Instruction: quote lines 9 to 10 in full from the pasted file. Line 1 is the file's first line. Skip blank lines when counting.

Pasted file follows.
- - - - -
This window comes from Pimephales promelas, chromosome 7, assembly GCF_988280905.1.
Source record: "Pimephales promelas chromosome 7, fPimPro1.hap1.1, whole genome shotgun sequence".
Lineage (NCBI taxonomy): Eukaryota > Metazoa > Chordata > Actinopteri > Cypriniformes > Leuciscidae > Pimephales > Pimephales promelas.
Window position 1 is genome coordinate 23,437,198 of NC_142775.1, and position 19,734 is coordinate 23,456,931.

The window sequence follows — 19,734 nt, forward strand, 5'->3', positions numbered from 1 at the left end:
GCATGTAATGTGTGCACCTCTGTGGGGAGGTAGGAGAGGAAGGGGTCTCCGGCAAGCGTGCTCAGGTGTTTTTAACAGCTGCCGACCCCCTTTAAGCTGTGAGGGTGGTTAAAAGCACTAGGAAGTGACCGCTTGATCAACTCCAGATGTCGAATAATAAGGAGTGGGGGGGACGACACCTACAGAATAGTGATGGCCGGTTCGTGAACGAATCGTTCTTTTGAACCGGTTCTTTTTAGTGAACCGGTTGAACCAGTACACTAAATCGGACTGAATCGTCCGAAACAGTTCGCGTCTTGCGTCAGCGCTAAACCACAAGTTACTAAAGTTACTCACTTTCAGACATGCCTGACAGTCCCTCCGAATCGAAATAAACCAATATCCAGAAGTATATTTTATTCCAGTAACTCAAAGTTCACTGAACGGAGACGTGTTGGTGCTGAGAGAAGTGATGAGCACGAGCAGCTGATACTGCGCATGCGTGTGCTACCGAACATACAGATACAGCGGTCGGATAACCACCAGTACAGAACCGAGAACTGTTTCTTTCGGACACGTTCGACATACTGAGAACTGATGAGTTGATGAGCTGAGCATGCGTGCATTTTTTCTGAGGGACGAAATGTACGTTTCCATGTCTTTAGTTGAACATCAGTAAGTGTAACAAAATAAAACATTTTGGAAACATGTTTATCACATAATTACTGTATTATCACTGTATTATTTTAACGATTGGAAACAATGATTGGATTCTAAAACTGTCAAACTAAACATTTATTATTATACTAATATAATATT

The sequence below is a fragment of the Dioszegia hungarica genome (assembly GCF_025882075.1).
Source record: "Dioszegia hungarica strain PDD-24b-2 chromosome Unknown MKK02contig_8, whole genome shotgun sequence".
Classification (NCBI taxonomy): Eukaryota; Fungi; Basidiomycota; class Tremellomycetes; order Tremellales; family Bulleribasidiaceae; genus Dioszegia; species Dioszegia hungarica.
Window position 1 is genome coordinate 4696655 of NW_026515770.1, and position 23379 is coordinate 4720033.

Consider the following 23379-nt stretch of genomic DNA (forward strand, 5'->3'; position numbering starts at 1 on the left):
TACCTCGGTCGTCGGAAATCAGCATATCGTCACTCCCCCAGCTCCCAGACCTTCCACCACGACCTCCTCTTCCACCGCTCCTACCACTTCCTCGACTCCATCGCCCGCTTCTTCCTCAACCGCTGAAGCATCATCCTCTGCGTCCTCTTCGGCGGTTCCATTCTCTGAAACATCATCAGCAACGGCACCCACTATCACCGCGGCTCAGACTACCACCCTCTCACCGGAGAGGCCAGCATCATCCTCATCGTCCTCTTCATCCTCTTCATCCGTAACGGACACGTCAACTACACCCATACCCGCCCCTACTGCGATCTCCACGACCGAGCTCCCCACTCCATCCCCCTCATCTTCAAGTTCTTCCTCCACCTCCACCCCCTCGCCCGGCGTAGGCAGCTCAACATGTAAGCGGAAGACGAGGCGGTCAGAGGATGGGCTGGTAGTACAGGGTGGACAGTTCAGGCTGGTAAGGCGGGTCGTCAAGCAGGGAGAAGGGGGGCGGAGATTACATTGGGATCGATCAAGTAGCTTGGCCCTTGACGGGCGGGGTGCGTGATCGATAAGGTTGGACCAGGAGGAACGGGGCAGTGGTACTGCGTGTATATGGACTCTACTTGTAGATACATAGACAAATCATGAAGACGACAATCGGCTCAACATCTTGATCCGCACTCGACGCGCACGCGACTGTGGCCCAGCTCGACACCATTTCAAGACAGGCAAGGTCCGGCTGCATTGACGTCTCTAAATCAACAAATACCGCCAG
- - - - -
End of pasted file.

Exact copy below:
Classification (NCBI taxonomy): Eukaryota; Fungi; Basidiomycota; class Tremellomycetes; order Tremellales; family Bulleribasidiaceae; genus Dioszegia; species Dioszegia hungarica.
Window position 1 is genome coordinate 4696655 of NW_026515770.1, and position 23379 is coordinate 4720033.